“There is no question the aviation services sector must shape up to form an effective third angle of a triangle whose other two representatives are the airlines and the airports,” added Gamba. “We all face the same challenges eventually: rampant consolidation, tough working conditions, both socially and economically, and, to be frank, a worrying and ultimately very damaging race to the bottom.
“The new platform and structure will allow a strong united trade body to have a powerful impact and its voice to be on par with other trade bodies,” said Gamba.
The changes at ASA will enable the association’s secretariat to grow in number and capacity to better respond to the needs of the sector.
Two of the main tasks ASA will spearhead are firstly, the ASA Leadership Forum, which will become a yearly event where “strategic questions affecting the sector are debated at the highest level and which will serve as a beacon for the association and the industry”.
Secondly, a range of committees will be established, dedicated to identifying and solving the most important common hurdles that the members of the community face in their daily operations, said Gamba. This is common practice at the industry’s most established associations, which have multiple, longstanding committees that address a host of issues.
Another major shift in governance for ASA sees the creation of two boards to manage the association. This will enable more senior players from ground services companies to be involved in ASA’s activities, take some of the work burden from the secretariat and enable the association to become more involved in tactical work such as committees and other events, said Gamba.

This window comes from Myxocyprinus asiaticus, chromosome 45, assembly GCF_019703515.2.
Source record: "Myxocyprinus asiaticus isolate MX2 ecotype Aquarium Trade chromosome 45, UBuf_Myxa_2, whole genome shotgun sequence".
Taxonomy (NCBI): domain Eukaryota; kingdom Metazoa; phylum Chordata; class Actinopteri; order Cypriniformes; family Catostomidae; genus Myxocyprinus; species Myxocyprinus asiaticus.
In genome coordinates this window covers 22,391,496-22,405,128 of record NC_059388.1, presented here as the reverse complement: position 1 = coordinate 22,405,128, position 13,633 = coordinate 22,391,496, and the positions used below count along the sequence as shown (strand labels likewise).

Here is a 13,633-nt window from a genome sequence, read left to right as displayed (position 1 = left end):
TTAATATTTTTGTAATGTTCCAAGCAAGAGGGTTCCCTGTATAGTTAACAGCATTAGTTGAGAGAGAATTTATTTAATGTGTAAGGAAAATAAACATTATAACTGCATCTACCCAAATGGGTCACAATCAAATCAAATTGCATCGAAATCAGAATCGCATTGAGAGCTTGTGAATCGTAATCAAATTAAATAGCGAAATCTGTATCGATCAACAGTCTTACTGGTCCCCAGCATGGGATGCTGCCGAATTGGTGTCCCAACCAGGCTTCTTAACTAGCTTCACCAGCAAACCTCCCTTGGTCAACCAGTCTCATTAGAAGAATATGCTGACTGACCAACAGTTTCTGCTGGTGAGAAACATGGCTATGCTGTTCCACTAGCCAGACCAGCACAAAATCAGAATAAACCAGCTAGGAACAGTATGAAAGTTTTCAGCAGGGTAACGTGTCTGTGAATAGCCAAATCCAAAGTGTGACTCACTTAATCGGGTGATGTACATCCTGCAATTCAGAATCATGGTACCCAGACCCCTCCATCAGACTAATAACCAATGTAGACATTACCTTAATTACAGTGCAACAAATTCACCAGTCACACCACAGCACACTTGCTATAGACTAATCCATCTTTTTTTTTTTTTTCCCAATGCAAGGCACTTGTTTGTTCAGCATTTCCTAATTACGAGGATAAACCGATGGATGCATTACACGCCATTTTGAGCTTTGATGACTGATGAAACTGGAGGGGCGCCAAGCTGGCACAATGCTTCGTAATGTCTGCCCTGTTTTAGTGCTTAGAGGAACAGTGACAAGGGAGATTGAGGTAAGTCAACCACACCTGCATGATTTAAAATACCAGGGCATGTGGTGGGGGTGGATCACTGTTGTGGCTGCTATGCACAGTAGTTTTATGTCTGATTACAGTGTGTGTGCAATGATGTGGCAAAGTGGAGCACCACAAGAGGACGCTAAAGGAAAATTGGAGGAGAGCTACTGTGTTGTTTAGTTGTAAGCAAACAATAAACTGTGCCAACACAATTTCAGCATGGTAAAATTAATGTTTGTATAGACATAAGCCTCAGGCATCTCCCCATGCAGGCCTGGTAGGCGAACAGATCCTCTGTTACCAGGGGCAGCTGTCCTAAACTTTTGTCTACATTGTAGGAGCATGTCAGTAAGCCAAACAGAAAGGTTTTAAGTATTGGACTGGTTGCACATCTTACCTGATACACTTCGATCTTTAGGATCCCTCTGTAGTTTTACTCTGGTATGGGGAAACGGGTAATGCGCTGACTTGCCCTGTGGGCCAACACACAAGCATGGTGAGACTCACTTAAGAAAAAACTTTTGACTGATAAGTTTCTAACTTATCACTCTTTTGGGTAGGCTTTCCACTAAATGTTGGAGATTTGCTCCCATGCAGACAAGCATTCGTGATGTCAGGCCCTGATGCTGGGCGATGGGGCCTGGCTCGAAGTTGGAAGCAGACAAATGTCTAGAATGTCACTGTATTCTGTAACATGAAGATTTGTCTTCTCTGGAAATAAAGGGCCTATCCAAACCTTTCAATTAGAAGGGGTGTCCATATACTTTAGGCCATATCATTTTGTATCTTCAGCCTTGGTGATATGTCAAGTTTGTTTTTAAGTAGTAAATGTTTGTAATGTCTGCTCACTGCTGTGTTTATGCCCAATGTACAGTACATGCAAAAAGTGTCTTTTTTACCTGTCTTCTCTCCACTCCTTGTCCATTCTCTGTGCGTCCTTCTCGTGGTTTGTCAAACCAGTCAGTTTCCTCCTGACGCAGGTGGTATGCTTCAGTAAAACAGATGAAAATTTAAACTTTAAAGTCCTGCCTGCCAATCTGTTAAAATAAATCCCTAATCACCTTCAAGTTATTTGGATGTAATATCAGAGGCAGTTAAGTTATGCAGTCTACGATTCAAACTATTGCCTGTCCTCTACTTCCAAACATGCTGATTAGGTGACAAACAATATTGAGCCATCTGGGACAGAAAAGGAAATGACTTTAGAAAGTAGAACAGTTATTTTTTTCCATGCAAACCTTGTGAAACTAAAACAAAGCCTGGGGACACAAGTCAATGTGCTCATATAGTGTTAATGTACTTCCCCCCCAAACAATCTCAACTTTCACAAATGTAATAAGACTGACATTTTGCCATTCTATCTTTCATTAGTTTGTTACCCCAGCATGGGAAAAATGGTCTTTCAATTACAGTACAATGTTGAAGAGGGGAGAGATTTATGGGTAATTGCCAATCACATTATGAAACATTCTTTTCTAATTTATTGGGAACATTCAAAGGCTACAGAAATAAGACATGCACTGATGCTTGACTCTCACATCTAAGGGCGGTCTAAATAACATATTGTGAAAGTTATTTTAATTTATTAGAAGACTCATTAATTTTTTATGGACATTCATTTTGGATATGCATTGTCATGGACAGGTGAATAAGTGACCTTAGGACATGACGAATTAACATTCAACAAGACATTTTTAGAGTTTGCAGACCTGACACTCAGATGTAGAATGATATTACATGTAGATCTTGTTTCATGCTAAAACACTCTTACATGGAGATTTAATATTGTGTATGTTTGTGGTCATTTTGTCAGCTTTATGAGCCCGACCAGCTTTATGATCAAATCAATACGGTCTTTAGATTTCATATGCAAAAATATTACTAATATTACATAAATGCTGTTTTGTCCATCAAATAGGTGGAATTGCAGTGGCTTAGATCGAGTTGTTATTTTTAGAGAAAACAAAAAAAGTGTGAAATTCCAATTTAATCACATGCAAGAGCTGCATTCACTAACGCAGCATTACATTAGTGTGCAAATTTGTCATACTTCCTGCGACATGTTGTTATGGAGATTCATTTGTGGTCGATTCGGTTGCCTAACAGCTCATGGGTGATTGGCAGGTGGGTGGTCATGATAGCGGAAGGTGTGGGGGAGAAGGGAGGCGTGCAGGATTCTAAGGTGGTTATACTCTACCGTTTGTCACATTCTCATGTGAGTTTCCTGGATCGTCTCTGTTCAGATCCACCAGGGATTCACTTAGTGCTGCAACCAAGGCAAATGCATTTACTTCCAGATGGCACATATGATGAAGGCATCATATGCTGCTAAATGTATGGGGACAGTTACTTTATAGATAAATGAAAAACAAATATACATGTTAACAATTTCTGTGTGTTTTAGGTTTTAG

Some of the main topics for 2023, in addition to the basic requirement of ensuring business recovery continues this year, will be working with the European Union Aviation Safety Agency on new regulations for the ground services industry; collaborating with many bodies on sustainability initiatives; and ensuring a sustainable and competitive services environment is maintained at airports, explained Gamba.
At the time of writing, ASA’s membership stood at 56 companies, having risen from 45 over the pandemic period – a testament to the need for a collective industry voice.
Gamba is in discussions with more potential members. A lot of interest was spurred by the Athens event and further announcements are hoped for in the first half of the year.
One of ASA’s priorities is to become more regionally active and to improve its representation in the Americas. “We want to have regional chapters,” he noted. Africa is another region where ASA wants to expand. “There are 80-plus ground handling bodies in Africa and we want to be able to offer them a dedicated service,” said Gamba.
“Authorities and international organisations rely on a partner with the right credentials, expertise and knowledge to help them achieve this essential task for air transport,” said the association’s press release. “ASA is fully committed to the mission with a membership of more than 50 companies around the globe, representing hundreds of thousands of qualified workers.”
As the association’s website states: “No plane takes off without us.”